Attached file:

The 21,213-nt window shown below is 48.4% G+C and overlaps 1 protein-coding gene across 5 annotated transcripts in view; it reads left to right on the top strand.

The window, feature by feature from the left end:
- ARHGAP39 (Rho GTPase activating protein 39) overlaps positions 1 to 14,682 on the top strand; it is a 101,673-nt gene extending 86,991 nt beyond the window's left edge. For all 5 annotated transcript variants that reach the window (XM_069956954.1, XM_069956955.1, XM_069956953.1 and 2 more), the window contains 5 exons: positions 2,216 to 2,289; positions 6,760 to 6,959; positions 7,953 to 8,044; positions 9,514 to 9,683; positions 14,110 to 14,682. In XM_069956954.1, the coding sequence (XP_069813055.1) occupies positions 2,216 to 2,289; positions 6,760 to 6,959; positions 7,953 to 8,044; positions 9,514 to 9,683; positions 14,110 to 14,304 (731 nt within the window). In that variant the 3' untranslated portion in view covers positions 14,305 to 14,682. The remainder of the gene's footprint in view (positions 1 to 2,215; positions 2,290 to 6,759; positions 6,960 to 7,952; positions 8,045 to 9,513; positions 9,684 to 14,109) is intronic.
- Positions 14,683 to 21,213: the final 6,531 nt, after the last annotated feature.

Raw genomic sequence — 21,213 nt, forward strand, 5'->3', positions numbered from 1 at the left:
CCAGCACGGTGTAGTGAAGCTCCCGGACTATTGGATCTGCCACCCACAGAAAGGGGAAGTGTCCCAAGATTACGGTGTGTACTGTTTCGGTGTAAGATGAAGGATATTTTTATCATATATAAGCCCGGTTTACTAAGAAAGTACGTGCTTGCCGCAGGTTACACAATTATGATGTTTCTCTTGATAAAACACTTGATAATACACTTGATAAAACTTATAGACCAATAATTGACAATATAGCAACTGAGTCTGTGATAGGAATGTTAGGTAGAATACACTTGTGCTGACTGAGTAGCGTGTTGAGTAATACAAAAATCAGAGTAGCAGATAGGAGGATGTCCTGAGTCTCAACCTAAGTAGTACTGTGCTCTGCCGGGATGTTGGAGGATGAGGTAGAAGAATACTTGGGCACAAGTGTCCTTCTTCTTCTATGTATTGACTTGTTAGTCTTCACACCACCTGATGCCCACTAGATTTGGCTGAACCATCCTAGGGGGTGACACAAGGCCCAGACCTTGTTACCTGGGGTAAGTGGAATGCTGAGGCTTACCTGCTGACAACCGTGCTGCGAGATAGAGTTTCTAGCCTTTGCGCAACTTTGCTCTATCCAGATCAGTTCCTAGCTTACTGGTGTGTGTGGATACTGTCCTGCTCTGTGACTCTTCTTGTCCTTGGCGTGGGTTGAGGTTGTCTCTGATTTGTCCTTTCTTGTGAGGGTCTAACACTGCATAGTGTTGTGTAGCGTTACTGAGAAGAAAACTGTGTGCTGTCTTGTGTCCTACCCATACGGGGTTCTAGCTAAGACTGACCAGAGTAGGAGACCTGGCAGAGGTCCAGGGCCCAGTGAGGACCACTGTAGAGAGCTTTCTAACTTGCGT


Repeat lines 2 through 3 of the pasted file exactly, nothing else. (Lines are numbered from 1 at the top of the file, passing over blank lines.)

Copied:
The window, feature by feature from the left end:
- ARHGAP39 (Rho GTPase activating protein 39) overlaps positions 1 to 14,682 on the top strand; it is a 101,673-nt gene extending 86,991 nt beyond the window's left edge. For all 5 annotated transcript variants that reach the window (XM_069956954.1, XM_069956955.1, XM_069956953.1 and 2 more), the window contains 5 exons: positions 2,216 to 2,289; positions 6,760 to 6,959; positions 7,953 to 8,044; positions 9,514 to 9,683; positions 14,110 to 14,682. In XM_069956954.1, the coding sequence (XP_069813055.1) occupies positions 2,216 to 2,289; positions 6,760 to 6,959; positions 7,953 to 8,044; positions 9,514 to 9,683; positions 14,110 to 14,304 (731 nt within the window). In that variant the 3' untranslated portion in view covers positions 14,305 to 14,682. The remainder of the gene's footprint in view (positions 1 to 2,215; positions 2,290 to 6,759; positions 6,960 to 7,952; positions 8,045 to 9,513; positions 9,684 to 14,109) is intronic.